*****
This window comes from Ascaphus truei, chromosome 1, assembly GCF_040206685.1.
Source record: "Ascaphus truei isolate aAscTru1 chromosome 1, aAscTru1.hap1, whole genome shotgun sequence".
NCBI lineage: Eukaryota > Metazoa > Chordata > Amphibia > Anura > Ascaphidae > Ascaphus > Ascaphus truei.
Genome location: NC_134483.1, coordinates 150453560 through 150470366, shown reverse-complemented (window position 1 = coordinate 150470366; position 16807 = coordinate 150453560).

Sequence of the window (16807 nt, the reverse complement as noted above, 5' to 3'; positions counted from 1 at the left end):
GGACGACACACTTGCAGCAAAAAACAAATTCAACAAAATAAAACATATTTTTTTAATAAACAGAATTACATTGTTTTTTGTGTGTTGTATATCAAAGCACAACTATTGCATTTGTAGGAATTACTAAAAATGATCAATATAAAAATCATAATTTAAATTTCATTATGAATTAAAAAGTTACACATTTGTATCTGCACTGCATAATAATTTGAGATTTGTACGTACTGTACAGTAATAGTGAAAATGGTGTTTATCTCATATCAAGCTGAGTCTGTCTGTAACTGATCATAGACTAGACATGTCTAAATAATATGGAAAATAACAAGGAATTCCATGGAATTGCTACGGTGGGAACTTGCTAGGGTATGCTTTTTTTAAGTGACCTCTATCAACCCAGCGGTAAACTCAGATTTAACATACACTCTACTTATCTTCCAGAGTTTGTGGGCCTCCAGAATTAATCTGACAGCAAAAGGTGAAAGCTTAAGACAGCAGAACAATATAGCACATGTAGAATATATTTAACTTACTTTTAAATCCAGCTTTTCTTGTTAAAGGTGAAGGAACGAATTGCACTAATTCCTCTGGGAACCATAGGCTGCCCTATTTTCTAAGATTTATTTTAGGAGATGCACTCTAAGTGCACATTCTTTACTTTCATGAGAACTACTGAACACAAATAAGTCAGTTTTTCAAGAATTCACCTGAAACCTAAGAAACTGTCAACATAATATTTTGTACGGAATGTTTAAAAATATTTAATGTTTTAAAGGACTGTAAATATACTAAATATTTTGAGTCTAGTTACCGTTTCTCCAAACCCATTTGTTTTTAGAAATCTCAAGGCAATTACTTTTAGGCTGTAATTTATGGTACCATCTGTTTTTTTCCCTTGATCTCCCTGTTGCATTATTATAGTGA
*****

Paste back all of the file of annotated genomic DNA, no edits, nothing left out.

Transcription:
This window comes from Ascaphus truei, chromosome 1, assembly GCF_040206685.1.
Source record: "Ascaphus truei isolate aAscTru1 chromosome 1, aAscTru1.hap1, whole genome shotgun sequence".
NCBI lineage: Eukaryota > Metazoa > Chordata > Amphibia > Anura > Ascaphidae > Ascaphus > Ascaphus truei.
Genome location: NC_134483.1, coordinates 150453560 through 150470366, shown reverse-complemented (window position 1 = coordinate 150470366; position 16807 = coordinate 150453560).

Sequence of the window (16807 nt, the reverse complement as noted above, 5' to 3'; positions counted from 1 at the left end):
GGACGACACACTTGCAGCAAAAAACAAATTCAACAAAATAAAACATATTTTTTTAATAAACAGAATTACATTGTTTTTTGTGTGTTGTATATCAAAGCACAACTATTGCATTTGTAGGAATTACTAAAAATGATCAATATAAAAATCATAATTTAAATTTCATTATGAATTAAAAAGTTACACATTTGTATCTGCACTGCATAATAATTTGAGATTTGTACGTACTGTACAGTAATAGTGAAAATGGTGTTTATCTCATATCAAGCTGAGTCTGTCTGTAACTGATCATAGACTAGACATGTCTAAATAATATGGAAAATAACAAGGAATTCCATGGAATTGCTACGGTGGGAACTTGCTAGGGTATGCTTTTTTTAAGTGACCTCTATCAACCCAGCGGTAAACTCAGATTTAACATACACTCTACTTATCTTCCAGAGTTTGTGGGCCTCCAGAATTAATCTGACAGCAAAAGGTGAAAGCTTAAGACAGCAGAACAATATAGCACATGTAGAATATATTTAACTTACTTTTAAATCCAGCTTTTCTTGTTAAAGGTGAAGGAACGAATTGCACTAATTCCTCTGGGAACCATAGGCTGCCCTATTTTCTAAGATTTATTTTAGGAGATGCACTCTAAGTGCACATTCTTTACTTTCATGAGAACTACTGAACACAAATAAGTCAGTTTTTCAAGAATTCACCTGAAACCTAAGAAACTGTCAACATAATATTTTGTACGGAATGTTTAAAAATATTTAATGTTTTAAAGGACTGTAAATATACTAAATATTTTGAGTCTAGTTACCGTTTCTCCAAACCCATTTGTTTTTAGAAATCTCAAGGCAATTACTTTTAGGCTGTAATTTATGGTACCATCTGTTTTTTTCCCTTGATCTCCCTGTTGCATTATTATAGTGA